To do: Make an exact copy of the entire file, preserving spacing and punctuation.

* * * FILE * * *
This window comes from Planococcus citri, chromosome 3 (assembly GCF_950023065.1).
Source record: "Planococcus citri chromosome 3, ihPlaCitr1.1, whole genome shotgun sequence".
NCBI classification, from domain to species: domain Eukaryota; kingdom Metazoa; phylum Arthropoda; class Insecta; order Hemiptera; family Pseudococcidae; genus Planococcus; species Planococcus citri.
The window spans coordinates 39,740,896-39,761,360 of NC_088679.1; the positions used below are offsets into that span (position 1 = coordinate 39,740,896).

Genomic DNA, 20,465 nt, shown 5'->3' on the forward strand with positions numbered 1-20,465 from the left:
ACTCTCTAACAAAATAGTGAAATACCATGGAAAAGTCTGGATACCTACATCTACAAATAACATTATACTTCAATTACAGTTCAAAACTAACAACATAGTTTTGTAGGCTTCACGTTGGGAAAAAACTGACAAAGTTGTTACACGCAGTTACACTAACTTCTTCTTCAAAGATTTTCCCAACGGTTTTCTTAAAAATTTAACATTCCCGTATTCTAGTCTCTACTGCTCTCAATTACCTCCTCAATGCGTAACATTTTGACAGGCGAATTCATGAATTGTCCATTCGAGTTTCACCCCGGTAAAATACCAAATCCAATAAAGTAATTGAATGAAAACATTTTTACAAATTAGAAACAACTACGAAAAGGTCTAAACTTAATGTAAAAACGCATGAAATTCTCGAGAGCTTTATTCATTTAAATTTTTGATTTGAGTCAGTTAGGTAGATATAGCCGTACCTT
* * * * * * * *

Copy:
This window comes from Planococcus citri, chromosome 3 (assembly GCF_950023065.1).
Source record: "Planococcus citri chromosome 3, ihPlaCitr1.1, whole genome shotgun sequence".
NCBI classification, from domain to species: domain Eukaryota; kingdom Metazoa; phylum Arthropoda; class Insecta; order Hemiptera; family Pseudococcidae; genus Planococcus; species Planococcus citri.
The window spans coordinates 39,740,896-39,761,360 of NC_088679.1; the positions used below are offsets into that span (position 1 = coordinate 39,740,896).

Genomic DNA, 20,465 nt, shown 5'->3' on the forward strand with positions numbered 1-20,465 from the left:
ACTCTCTAACAAAATAGTGAAATACCATGGAAAAGTCTGGATACCTACATCTACAAATAACATTATACTTCAATTACAGTTCAAAACTAACAACATAGTTTTGTAGGCTTCACGTTGGGAAAAAACTGACAAAGTTGTTACACGCAGTTACACTAACTTCTTCTTCAAAGATTTTCCCAACGGTTTTCTTAAAAATTTAACATTCCCGTATTCTAGTCTCTACTGCTCTCAATTACCTCCTCAATGCGTAACATTTTGACAGGCGAATTCATGAATTGTCCATTCGAGTTTCACCCCGGTAAAATACCAAATCCAATAAAGTAATTGAATGAAAACATTTTTACAAATTAGAAACAACTACGAAAAGGTCTAAACTTAATGTAAAAACGCATGAAATTCTCGAGAGCTTTATTCATTTAAATTTTTGATTTGAGTCAGTTAGGTAGATATAGCCGTACCTT